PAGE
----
Henry L. Vander Horst (1873-1945)
Kalamazoo’s 20th Century Builder
Henry L. Vander Horst
One could easily make the claim for Henry L. Vander Horst being Kalamazoo’s most important 20th century contractor. For half a century, all four corners of Kalamazoo’s hub, the intersection at Burdick and Michigan, were occupied by Vander Horst’s handiwork. Only three of the four remain today, but many of his most noteworthy construction projects continue to survive throughout Michigan, and several other Midwest states.
Early Life, 1873-1892
Born in Amsterdam, Holland, Vander Horst was accepted into the Neerbosch Trade School at the age of 12. Five years later he immigrated to Kalamazoo on 26 April 1891. After arriving, Vander Horst continued to learn the building trade under a local carpenter named O. W. Brundage. The two of them worked on the construction of the
Michigan Female Seminary and the Kalamazoo Telegraph building. Upon their completion, Vander Horst went west to Chicago to work on several projects, including the erection of the New South Wales building for the Columbian World’s Fair. Kalamazoo’s 20th Century Builder, 1893-1945
Kalamazoo National Bank Building, 2023. Photo Ryan Gage
After a couple of years plying his trade in Chicago, Vander Horst returned to Kalamazoo in 1893. Five years later, he chose to go into business for himself. Despite his youth, Vander Horst was skillful at obtaining contracts for largescale projects. After securing the contract to build Kalamazoo’s first skyscraper (Kalamazoo National Bank Building), Vander Horst took his business eastward in 1907 to Battle Creek, building several Grand Trunk locomotive shops. In fact, Vander Horst’s buildings are spread out throughout the state of Michigan (Jackson, Battle Creek, Flint, Grand Rapids, Ann Arbor, Otsego, Lansing).
With a humming local economy and avid workforce, the first two decades of the 20th century was an ideal time to be in the building industry. That strong economy was driven by a successful paper industry, which Vander Horst benefited from, receiving contracts to build factories and warehouses for the Kalamazoo Vegetable Parchment Company, Kalamazoo Paper Company, Monarch Paper Company, and Bryant Paper Company. Another building boom was taking place in the field of education.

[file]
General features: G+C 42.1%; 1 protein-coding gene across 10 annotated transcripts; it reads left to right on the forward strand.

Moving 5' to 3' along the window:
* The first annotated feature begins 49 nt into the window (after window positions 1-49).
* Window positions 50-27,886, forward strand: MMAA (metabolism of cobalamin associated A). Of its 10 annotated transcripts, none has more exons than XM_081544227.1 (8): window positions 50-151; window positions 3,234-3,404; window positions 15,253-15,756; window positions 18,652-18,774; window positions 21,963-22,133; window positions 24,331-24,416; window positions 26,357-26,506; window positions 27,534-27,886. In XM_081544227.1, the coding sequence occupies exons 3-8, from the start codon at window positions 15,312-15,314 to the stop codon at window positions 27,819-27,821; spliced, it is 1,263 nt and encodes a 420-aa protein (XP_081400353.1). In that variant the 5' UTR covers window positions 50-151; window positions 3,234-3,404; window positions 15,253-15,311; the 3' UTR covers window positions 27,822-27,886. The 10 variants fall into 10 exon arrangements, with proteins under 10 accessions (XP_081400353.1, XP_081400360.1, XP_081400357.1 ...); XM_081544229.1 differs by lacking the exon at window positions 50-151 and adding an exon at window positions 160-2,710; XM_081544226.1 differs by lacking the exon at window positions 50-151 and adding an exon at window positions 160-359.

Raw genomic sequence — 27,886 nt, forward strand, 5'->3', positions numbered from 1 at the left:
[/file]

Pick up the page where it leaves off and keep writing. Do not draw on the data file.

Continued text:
As Kalamazoo’s population steadily grew during the early years of the 20th century, the need to construct newer and larger schools became necessary, with Vander Horst’s business winning several contracts during the roaring 1920s. Business slackened during the 1930s due to the Depression, but by 1940, Vander Horst’s commercial construction legacy had been solidified.
“His hobby, oil painting, is a far cry from these great construction jobs. And he does a good job at it, too, as is borne out by oil scenes hung in his home. It all started back in the days of the depression when construction work was slack. Without any formal training, he started to paint scenes of old Dutch landscapes, such subjects as Ben Hur’s famous chariot race and water scenes.”
Kalamazoo Gazette, 16 February 1940
In 1923, Vander Horst built a lavish home for his wife Lizzie Kreling and daughter at 106 Thompson Street. A sturdy, brick Georgian-Colonial Revival, the home was later converted into a bed and breakfast (Hall House) in the late 1980s. Today, the home is owned by Kalamazoo College, and used for their admissions office. When not focused on business affairs, Vander Horst took an interest in oil painting and watching football games at the University of Michigan, Notre Dame and University of Wisconsin. Vander Horst passed away in June 1945.
Vander Horst Buildings
Marlborough Apartments, 2023. Photo Ryan Gage
American National Bank Building
First National Bank Building
Hanselman Building (demolished)
Hall House (Vander Horst’s home at 106 Thompson St.)
Kalamazoo Gazette Building
Kalamazoo National Bank Building (aka The Kalamazoo Building)
Kalamazoo State Theater
Hillcrest Elementary School (aka Kazoo School)
Lincoln Elementary School
Kalamazoo Gazette Building, 2023. Photo Ryan Gage
West Main Elementary School
Western Michigan University’s Men’s Gymnasium on Oakland Drive
Written by Ryan Gage, Kalamazoo Public Library staff, December 2023